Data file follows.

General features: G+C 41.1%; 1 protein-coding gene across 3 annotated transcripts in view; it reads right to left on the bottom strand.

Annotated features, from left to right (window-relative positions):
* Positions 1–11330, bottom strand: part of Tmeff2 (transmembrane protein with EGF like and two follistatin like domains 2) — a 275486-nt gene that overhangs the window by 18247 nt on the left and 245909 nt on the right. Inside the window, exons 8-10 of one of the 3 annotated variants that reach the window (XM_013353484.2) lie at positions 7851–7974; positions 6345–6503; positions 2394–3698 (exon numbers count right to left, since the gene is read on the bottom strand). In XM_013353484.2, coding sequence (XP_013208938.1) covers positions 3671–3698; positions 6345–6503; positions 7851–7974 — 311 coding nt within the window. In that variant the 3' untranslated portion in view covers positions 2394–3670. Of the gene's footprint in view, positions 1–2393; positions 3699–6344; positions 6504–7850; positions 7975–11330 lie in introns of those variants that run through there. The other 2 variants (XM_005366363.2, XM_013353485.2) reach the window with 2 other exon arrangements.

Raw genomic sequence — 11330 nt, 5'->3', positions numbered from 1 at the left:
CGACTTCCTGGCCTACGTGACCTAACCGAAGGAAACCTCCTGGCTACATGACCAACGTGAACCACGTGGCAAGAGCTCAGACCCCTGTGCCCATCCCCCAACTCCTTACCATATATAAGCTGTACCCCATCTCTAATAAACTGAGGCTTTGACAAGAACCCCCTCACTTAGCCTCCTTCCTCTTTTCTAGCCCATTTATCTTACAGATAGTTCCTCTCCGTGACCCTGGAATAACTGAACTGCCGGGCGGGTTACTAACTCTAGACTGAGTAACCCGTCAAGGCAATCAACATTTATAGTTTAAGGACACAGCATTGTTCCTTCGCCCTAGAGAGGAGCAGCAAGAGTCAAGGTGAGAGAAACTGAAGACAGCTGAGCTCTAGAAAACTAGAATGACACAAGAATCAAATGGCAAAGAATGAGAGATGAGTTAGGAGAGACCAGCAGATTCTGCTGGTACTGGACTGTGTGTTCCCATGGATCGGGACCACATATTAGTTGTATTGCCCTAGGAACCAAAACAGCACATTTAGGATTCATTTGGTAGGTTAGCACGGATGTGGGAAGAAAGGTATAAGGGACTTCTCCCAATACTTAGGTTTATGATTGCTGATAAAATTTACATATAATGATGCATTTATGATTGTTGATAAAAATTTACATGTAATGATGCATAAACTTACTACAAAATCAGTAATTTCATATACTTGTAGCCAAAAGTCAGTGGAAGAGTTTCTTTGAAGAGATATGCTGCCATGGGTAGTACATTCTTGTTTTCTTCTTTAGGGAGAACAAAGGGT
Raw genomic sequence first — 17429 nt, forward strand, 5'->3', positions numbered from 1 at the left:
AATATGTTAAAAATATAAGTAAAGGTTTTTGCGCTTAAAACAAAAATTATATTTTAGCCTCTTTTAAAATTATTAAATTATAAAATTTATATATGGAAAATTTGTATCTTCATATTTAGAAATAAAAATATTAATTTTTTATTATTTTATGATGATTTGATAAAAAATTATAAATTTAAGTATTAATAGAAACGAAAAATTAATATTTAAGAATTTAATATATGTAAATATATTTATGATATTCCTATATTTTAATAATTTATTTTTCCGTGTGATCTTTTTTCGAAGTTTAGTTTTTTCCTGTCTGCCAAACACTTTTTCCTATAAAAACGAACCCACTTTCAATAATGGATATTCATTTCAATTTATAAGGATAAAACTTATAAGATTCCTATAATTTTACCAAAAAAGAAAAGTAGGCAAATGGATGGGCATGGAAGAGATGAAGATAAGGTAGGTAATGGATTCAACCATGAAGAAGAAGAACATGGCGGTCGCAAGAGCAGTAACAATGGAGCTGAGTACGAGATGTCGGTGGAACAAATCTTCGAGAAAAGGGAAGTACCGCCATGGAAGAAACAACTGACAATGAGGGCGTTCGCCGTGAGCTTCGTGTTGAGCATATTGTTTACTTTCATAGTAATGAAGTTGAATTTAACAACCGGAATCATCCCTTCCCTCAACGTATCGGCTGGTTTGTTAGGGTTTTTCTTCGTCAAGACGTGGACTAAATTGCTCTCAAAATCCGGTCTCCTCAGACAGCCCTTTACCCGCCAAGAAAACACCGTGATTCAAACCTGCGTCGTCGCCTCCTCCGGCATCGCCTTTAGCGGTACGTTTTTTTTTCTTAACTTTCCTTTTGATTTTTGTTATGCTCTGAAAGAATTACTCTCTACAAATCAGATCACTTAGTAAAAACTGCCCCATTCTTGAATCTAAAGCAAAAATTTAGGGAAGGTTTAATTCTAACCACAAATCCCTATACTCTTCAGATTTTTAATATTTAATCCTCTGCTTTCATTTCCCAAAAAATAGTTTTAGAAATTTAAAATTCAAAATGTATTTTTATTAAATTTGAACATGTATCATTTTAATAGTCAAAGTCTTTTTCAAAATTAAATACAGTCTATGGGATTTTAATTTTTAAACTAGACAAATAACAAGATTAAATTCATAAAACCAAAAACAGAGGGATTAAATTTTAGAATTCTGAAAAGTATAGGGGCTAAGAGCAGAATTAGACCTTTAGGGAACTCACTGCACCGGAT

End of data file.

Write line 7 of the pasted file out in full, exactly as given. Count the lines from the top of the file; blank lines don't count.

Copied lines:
AATATGTTAAAAATATAAGTAAAGGTTTTTGCGCTTAAAACAAAAATTATATTTTAGCCTCTTTTAAAATTATTAAATTATAAAATTTATATATGGAAAATTTGTATCTTCATATTTAGAAATAAAAATATTAATTTTTTATTATTTTATGATGATTTGATAAAAAATTATAAATTTAAGTATTAATAGAAACGAAAAATTAATATTTAAGAATTTAATATATGTAAATATATTTATGATATTCCTATATTTTAATAATTTATTTTTCCGTGTGATCTTTTTTCGAAGTTTAGTTTTTTCCTGTCTGCCAAACACTTTTTCCTATAAAAACGAACCCACTTTCAATAATGGATATTCATTTCAATTTATAAGGATAAAACTTATAAGATTCCTATAATTTTACCAAAAAAGAAAAGTAGGCAAATGGATGGGCATGGAAGAGATGAAGATAAGGTAGGTAATGGATTCAACCATGAAGAAGAAGAACATGGCGGTCGCAAGAGCAGTAACAATGGAGCTGAGTACGAGATGTCGGTGGAACAAATCTTCGAGAAAAGGGAAGTACCGCCATGGAAGAAACAACTGACAATGAGGGCGTTCGCCGTGAGCTTCGTGTTGAGCATATTGTTTACTTTCATAGTAATGAAGTTGAATTTAACAACCGGAATCATCCCTTCCCTCAACGTATCGGCTGGTTTGTTAGGGTTTTTCTTCGTCAAGACGTGGACTAAATTGCTCTCAAAATCCGGTCTCCTCAGACAGCCCTTTACCCGCCAAGAAAACACCGTGATTCAAACCTGCGTCGTCGCCTCCTCCGGCATCGCCTTTAGCGGTACGTTTTTTTTTCTTAACTTTCCTTTTGATTTTTGTTATGCTCTGAAAGAATTACTCTCTACAAATCAGATCACTTAGTAAAAACTGCCCCATTCTTGAATCTAAAGCAAAAATTTAGGGAAGGTTTAATTCTAACCACAAATCCCTATACTCTTCAGATTTTTAATATTTAATCCTCTGCTTTCATTTCCCAAAAAATAGTTTTAGAAATTTAAAATTCAAAATGTATTTTTATTAAATTTGAACATGTATCATTTTAATAGTCAAAGTCTTTTTCAAAATTAAATACAGTCTATGGGATTTTAATTTTTAAACTAGACAAATAACAAGATTAAATTCATAAAACCAAAAACAGAGGGATTAAATTTTAGAATTCTGAAAAGTATAGGGGCTAAGAGCAGAATTAGACCTTTAGGGAACTCACTGCACCGGAT